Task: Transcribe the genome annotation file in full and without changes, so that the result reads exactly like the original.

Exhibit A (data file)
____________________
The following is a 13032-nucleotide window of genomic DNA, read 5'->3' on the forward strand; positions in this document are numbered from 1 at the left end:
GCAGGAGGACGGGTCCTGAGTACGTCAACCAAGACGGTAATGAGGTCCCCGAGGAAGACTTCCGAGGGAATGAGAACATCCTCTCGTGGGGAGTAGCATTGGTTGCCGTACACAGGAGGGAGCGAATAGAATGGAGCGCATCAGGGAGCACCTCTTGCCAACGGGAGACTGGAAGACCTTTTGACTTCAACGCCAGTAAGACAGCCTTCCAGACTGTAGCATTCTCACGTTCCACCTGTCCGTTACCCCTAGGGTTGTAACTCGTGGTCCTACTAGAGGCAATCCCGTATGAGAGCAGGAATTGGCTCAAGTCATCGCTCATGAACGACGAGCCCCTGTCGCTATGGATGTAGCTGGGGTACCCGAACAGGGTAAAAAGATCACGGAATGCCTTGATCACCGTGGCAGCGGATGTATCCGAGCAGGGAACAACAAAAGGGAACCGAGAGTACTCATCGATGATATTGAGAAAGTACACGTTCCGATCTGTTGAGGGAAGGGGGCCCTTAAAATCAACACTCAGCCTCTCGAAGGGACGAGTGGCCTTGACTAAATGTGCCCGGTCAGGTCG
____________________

The following is a 13032-nucleotide window of genomic DNA, read 5'->3' on the forward strand; positions in this document are numbered from 1 at the left end:
GCAGGAGGACGGGTCCTGAGTACGTCAACCAAGACGGTAATGAGGTCCCCGAGGAAGACTTCCGAGGGAATGAGAACATCCTCTCGTGGGGAGTAGCATTGGTTGCCGTACACAGGAGGGAGCGAATAGAATGGAGCGCATCAGGGAGCACCTCTTGCCAACGGGAGACTGGAAGACCTTTTGACTTCAACGCCAGTAAGACAGCCTTCCAGACTGTAGCATTCTCACGTTCCACCTGTCCGTTACCCCTAGGGTTGTAACTCGTGGTCCTACTAGAGGCAATCCCGTATGAGAGCAGGAATTGGCTCAAGTCATCGCTCATGAACGACGAGCCCCTGTCGCTATGGATGTAGCTGGGGTACCCGAACAGGGTAAAAAGATCACGGAATGCCTTGATCACCGTGGCAGCGGATGTATCCGAGCAGGGAACAACAAAAGGGAACCGAGAGTACTCATCGATGATATTGAGAAAGTACACGTTCCGATCTGTTGAGGGAAGGGGGCCCTTAAAATCAACACTCAGCCTCTCGAAGGGACGAGTGGCCTTGACTAAATGTGCCCGGTCAGGTCG